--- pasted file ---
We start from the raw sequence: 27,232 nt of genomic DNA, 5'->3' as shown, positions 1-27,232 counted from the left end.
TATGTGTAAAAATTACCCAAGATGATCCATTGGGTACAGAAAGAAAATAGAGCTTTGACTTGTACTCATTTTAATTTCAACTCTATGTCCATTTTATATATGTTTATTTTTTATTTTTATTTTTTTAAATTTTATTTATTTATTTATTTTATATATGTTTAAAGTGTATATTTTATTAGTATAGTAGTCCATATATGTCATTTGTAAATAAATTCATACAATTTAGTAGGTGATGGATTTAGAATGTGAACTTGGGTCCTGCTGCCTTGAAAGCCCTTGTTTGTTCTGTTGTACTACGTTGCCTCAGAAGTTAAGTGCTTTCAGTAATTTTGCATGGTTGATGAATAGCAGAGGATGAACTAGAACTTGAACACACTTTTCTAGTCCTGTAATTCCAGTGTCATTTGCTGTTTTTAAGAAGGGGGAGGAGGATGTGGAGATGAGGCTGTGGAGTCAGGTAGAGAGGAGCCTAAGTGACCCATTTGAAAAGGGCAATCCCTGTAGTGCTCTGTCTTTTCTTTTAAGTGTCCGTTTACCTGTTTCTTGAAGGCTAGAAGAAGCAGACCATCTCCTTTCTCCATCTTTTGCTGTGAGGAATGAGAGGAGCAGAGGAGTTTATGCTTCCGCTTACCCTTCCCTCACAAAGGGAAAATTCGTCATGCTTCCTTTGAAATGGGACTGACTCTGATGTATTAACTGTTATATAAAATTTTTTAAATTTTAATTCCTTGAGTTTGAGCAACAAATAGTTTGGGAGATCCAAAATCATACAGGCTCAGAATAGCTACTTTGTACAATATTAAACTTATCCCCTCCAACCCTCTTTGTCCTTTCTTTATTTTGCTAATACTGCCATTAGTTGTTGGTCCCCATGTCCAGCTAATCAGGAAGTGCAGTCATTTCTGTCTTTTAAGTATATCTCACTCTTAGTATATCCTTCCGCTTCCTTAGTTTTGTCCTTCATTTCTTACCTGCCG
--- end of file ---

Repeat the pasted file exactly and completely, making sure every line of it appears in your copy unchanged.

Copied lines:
We start from the raw sequence: 27,232 nt of genomic DNA, 5'->3' as shown, positions 1-27,232 counted from the left end.
TATGTGTAAAAATTACCCAAGATGATCCATTGGGTACAGAAAGAAAATAGAGCTTTGACTTGTACTCATTTTAATTTCAACTCTATGTCCATTTTATATATGTTTATTTTTTATTTTTATTTTTTTAAATTTTATTTATTTATTTATTTTATATATGTTTAAAGTGTATATTTTATTAGTATAGTAGTCCATATATGTCATTTGTAAATAAATTCATACAATTTAGTAGGTGATGGATTTAGAATGTGAACTTGGGTCCTGCTGCCTTGAAAGCCCTTGTTTGTTCTGTTGTACTACGTTGCCTCAGAAGTTAAGTGCTTTCAGTAATTTTGCATGGTTGATGAATAGCAGAGGATGAACTAGAACTTGAACACACTTTTCTAGTCCTGTAATTCCAGTGTCATTTGCTGTTTTTAAGAAGGGGGAGGAGGATGTGGAGATGAGGCTGTGGAGTCAGGTAGAGAGGAGCCTAAGTGACCCATTTGAAAAGGGCAATCCCTGTAGTGCTCTGTCTTTTCTTTTAAGTGTCCGTTTACCTGTTTCTTGAAGGCTAGAAGAAGCAGACCATCTCCTTTCTCCATCTTTTGCTGTGAGGAATGAGAGGAGCAGAGGAGTTTATGCTTCCGCTTACCCTTCCCTCACAAAGGGAAAATTCGTCATGCTTCCTTTGAAATGGGACTGACTCTGATGTATTAACTGTTATATAAAATTTTTTAAATTTTAATTCCTTGAGTTTGAGCAACAAATAGTTTGGGAGATCCAAAATCATACAGGCTCAGAATAGCTACTTTGTACAATATTAAACTTATCCCCTCCAACCCTCTTTGTCCTTTCTTTATTTTGCTAATACTGCCATTAGTTGTTGGTCCCCATGTCCAGCTAATCAGGAAGTGCAGTCATTTCTGTCTTTTAAGTATATCTCACTCTTAGTATATCCTTCCGCTTCCTTAGTTTTGTCCTTCATTTCTTACCTGCCG